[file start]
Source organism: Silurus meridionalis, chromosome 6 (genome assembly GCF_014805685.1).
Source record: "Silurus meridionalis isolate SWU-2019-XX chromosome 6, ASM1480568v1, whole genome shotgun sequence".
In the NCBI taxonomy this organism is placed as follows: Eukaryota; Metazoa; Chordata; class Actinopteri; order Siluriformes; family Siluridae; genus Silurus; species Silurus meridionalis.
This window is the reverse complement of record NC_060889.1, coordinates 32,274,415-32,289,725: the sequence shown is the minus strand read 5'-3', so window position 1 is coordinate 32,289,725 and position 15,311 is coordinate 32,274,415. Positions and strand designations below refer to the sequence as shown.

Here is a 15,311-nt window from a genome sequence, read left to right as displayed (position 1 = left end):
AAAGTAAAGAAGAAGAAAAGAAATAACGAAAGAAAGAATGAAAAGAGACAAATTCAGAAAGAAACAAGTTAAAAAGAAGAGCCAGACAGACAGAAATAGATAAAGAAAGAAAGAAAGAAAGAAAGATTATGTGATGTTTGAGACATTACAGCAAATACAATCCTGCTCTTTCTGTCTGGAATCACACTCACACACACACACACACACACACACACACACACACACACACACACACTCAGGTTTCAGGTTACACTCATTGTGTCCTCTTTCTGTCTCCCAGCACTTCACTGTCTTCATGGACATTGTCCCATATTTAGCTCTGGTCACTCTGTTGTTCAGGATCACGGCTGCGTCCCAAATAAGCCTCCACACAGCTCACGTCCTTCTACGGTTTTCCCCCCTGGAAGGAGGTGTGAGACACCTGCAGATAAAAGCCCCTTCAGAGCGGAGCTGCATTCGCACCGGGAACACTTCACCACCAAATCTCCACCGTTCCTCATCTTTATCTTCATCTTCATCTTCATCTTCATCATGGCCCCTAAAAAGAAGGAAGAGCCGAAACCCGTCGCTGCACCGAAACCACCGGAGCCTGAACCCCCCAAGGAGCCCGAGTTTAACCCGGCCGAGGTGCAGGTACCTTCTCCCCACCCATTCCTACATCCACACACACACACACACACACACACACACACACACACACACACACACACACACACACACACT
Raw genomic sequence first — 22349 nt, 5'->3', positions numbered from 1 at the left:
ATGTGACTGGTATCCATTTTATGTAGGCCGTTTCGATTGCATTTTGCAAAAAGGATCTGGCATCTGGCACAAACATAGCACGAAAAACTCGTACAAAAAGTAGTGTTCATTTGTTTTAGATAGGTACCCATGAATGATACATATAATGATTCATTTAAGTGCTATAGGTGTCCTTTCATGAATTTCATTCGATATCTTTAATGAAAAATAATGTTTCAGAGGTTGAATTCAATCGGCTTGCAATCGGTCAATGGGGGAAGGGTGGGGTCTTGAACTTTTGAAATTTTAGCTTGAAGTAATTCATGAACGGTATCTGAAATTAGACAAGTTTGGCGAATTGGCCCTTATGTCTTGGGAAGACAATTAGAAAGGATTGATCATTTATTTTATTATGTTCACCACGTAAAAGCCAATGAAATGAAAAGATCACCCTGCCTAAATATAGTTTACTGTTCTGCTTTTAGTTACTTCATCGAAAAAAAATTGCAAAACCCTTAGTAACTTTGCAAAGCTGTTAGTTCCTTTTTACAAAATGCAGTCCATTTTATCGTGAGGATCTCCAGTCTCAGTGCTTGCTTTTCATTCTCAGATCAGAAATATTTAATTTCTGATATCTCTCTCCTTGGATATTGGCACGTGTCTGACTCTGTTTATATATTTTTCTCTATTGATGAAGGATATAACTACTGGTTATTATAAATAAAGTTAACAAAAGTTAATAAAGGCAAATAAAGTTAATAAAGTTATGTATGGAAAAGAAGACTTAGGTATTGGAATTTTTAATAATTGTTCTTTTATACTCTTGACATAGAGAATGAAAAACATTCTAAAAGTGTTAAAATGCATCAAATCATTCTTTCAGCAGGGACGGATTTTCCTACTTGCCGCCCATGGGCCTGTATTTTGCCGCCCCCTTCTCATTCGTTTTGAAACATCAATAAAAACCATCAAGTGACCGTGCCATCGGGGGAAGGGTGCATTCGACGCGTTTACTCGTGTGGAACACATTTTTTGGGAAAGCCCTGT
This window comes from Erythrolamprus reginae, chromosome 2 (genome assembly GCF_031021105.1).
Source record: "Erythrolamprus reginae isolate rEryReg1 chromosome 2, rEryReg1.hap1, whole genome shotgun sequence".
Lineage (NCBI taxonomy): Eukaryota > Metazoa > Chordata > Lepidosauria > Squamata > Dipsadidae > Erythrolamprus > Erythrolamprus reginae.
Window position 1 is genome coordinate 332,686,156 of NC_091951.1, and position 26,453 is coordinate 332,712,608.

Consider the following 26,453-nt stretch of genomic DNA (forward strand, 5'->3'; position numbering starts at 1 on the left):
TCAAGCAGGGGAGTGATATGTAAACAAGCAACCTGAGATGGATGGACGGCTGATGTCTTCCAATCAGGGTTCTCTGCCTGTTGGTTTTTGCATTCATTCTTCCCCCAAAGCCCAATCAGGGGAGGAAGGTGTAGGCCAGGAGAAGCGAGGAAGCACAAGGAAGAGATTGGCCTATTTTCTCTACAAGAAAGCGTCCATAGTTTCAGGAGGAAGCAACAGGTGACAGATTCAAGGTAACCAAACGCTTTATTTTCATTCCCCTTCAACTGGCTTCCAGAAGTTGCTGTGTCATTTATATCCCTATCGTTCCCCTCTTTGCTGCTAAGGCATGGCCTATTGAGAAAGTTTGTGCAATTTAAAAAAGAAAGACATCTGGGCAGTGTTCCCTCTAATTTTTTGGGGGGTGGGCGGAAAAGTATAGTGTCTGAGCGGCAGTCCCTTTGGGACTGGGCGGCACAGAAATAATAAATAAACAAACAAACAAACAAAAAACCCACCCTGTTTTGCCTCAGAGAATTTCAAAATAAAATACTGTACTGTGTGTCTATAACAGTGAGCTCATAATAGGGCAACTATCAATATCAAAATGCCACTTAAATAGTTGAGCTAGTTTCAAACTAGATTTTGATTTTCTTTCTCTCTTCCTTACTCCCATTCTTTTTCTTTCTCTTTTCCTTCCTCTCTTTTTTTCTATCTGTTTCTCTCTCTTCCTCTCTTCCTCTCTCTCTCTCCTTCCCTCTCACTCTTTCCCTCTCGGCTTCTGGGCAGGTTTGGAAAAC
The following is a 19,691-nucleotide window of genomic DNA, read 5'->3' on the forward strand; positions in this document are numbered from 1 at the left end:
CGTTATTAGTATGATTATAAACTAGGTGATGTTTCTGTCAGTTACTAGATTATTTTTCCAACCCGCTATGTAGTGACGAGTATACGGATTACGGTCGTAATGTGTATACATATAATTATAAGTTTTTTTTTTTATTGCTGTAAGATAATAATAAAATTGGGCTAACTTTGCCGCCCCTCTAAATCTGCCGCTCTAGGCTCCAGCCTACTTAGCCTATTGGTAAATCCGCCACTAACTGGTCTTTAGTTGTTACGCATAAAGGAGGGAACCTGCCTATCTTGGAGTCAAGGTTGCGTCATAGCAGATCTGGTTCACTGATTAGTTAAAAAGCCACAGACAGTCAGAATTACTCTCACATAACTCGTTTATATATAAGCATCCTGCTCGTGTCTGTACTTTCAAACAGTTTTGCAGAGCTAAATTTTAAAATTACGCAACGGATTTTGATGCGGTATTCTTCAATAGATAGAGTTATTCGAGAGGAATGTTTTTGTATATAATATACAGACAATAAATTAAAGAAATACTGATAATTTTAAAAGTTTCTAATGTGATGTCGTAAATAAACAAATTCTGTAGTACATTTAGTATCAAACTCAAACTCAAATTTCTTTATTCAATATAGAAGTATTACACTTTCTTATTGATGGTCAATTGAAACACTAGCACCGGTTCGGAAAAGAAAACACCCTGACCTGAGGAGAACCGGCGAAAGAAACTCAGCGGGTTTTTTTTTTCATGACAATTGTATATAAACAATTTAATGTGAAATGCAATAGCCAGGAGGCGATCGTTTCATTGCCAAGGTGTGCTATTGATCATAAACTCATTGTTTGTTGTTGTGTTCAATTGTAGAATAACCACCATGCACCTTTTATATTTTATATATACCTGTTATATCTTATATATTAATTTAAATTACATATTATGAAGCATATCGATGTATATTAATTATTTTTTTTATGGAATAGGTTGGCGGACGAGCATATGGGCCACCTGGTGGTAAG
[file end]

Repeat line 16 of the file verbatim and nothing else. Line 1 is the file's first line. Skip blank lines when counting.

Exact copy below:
CGTTATTAGTATGATTATAAACTAGGTGATGTTTCTGTCAGTTACTAGATTATTTTTCCAACCCGCTATGTAGTGACGAGTATACGGATTACGGTCGTAATGTGTATACATATAATTATAAGTTTTTTTTTTTATTGCTGTAAGATAATAATAAAATTGGGCTAACTTTGCCGCCCCTCTAAATCTGCCGCTCTAGGCTCCAGCCTACTTAGCCTATTGGTAAATCCGCCACTAACTGGTCTTTAGTTGTTACGCATAAAGGAGGGAACCTGCCTATCTTGGAGTCAAGGTTGCGTCATAGCAGATCTGGTTCACTGATTAGTTAAAAAGCCACAGACAGTCAGAATTACTCTCACATAACTCGTTTATATATAAGCATCCTGCTCGTGTCTGTACTTTCAAACAGTTTTGCAGAGCTAAATTTTAAAATTACGCAACGGATTTTGATGCGGTATTCTTCAATAGATAGAGTTATTCGAGAGGAATGTTTTTGTATATAATATACAGACAATAAATTAAAGAAATACTGATAATTTTAAAAGTTTCTAATGTGATGTCGTAAATAAACAAATTCTGTAGTACATTTAGTATCAAACTCAAACTCAAATTTCTTTATTCAATATAGAAGTATTACACTTTCTTATTGATGGTCAATTGAAACACTAGCACCGGTTCGGAAAAGAAAACACCCTGACCTGAGGAGAACCGGCGAAAGAAACTCAGCGGGTTTTTTTTTTCATGACAATTGTATATAAACAATTTAATGTGAAATGCAATAGCCAGGAGGCGATCGTTTCATTGCCAAGGTGTGCTATTGATCATAAACTCATTGTTTGTTGTTGTGTTCAATTGTAGAATAACCACCATGCACCTTTTATATTTTATATATACCTGTTATATCTTATATATTAATTTAAATTACATATTATGAAGCATATCGATGTATATTAATTATTTTTTTTATGGAATAGGTTGGCGGACGAGCATATGGGCCACCTGGTGGTAAG